What are your guys’ favorite #SB45 prop bets? I just saw one for Gree Bay Points vs. Dwight Howard Points (Dwight plays Boston). GB -3.5!
So I’ve gotten a few e-mails/Facebook comments/Twitter DMs about neglecting to put up my next pick in the series of “Best Super Bowls of My Life as a Football Fan.”
Well, you hungry leeches, here’s #7!
7. Broncos over Packers 31-24 in Super Bowl XXXII
This may be a stunner for some, since my Packers lost. But let’s look at this objectively: The game was great. We had superstars on each side, quarterbacks that peppered their respective teams’ record books throughout their illustrious careers, iconic plays, questionable coaching decisions, an expected blowout that went from a close game to a surprising upset, the works.
Also, I cried when this game was over. It ripped my heart out. And when I say “I cried,” I mean “people who watched the game with me were concerned about my well-being and put off by how emotionally involved with the team I was.” I need to piggy-back this statement with the I Am An Enormous Wuss asterisk, but I still doubt I’m the only Green Bay fan in America who shed some tears over this loss.
I thought this was going to be a lousy game, which would’ve been fine by me. The Packers had gone 26-6 between 1996 and 1997 and Brett won his 3rd straight MVP award. Dorsey Levens had come into his own that season, the receivers were outstanding, the defense was considered the league’s best, and the Pack had been relatively unchallenged in the playoffs over the past two years.
On top of that, John Elway wasn’t considered a quarterback capable of winning the Super Bowl: he’d had ample opportunities in the big game and failed. Often miserably. Sure, he had a good squad around him and a solid young coaching staff, but it didn’t seem like Elway had championship DNA. He had AFC Championship DNA, but that was as far as his pedigree seemed to be able to take him.
And you know what’s frustrating? John Elway sucked in this game. He threw for 123 yards and had a QB rating of just 51.9, hardly Super Bowl-worthy numbers. Brett Favre ran rings around him performance-wise, and until a crippling late interception (why does this sentence feel so familiar?), he was putting up a Super Bowl for the ages.
No, this game was won by one man? Terrell Davis. TD catapulted himself into the national consciousness with one of the most unstoppable Super Bowl performances ever put together by a running back. This made Davis the undisputed #2-best running back in the NFL (behind Barry Sanders), and since he was on a winner, you could make the argument he became more celebrated than Barry.
Granted, TD had a better 1998 than 1997: He eclipsed the 2,000-yard barrier and won another Super Bowl (you will NOT be seeing the Broncos-Falcons matchup on this list).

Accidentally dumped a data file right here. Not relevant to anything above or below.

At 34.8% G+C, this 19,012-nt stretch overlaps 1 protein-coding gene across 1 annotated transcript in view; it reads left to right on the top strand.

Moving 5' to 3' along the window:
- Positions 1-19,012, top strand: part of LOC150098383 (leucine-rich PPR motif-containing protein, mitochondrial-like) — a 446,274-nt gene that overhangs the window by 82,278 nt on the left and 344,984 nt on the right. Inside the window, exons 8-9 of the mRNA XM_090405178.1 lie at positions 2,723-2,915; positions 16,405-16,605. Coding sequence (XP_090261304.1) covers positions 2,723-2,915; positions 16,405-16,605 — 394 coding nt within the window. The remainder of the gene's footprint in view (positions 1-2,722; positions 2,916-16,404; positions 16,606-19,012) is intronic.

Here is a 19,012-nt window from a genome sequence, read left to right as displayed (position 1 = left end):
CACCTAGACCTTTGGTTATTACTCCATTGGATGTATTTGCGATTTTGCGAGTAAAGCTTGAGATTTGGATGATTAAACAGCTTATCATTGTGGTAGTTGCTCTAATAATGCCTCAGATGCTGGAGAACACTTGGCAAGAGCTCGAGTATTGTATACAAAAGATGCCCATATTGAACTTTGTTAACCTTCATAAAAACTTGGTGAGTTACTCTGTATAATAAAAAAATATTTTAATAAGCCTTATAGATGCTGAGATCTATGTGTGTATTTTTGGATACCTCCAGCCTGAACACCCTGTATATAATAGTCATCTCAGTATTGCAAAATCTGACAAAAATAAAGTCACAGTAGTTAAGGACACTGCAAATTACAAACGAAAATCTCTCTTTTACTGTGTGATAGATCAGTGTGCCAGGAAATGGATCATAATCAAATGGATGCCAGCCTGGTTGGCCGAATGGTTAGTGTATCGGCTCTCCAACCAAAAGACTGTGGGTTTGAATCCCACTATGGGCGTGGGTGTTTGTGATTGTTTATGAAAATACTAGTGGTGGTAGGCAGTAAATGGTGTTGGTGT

But the highlight of his career was that Super Bowl XXXII box score: 157 rushing yards and 3 touchdowns, including the game-winning score (that Holmgren totally let happen). He won MVP of the game and became a certified Denver legend. Good for him.
MY problem is still with the decision to let Davis score immediately. Sure, you get the ball back with a little extra time on the clock. But to give up the lead in the final minutes of the Super Bowl? Voluntarily?! And not just give up the lead… you surrender a touchdown. I mean, if you’re gonna go down, please at least go down fighting.
I also feel like I should give props to the whole John Elway helicopter thing. I remember one thing about when it happened: As a fan, it didn’t matter to me one bit that he twirled through the air like a propeller on some retarded kid’s hat. But the result of the play? It deflated me. I felt like I had been punched in the gut: We had them (we had them), and then Elway pulls that crap. It didn’t matter to me how he got the first down, he just got it. It moved the chains. I didn’t care that he flew through the air, I cared that he kept the drive alive.
Legendary plays are legendary to everyone except the team they happen against. Then it’s just a play, or at most worthy of a frustrated groan at the thought of it. If you talk to any non-Patriots fan, David Tyree’s catch was “Unbelievable! It was simply unbelievable; that was the coolest thing I’ve ever witnessed in a Super Bowl. You can say what you want about Santonio Holmes’ grab the next year, but it doesn’t hold a candle to that guy doing what he did AGAINST AN UNDEFEATED TEAM ON THEIR FINAL DRIVE!!!” Mention the catch to a Pats season ticket holder, and they grumble a few obscenities and miiiiiiight admit that, okay, it was a pretty damn good catch.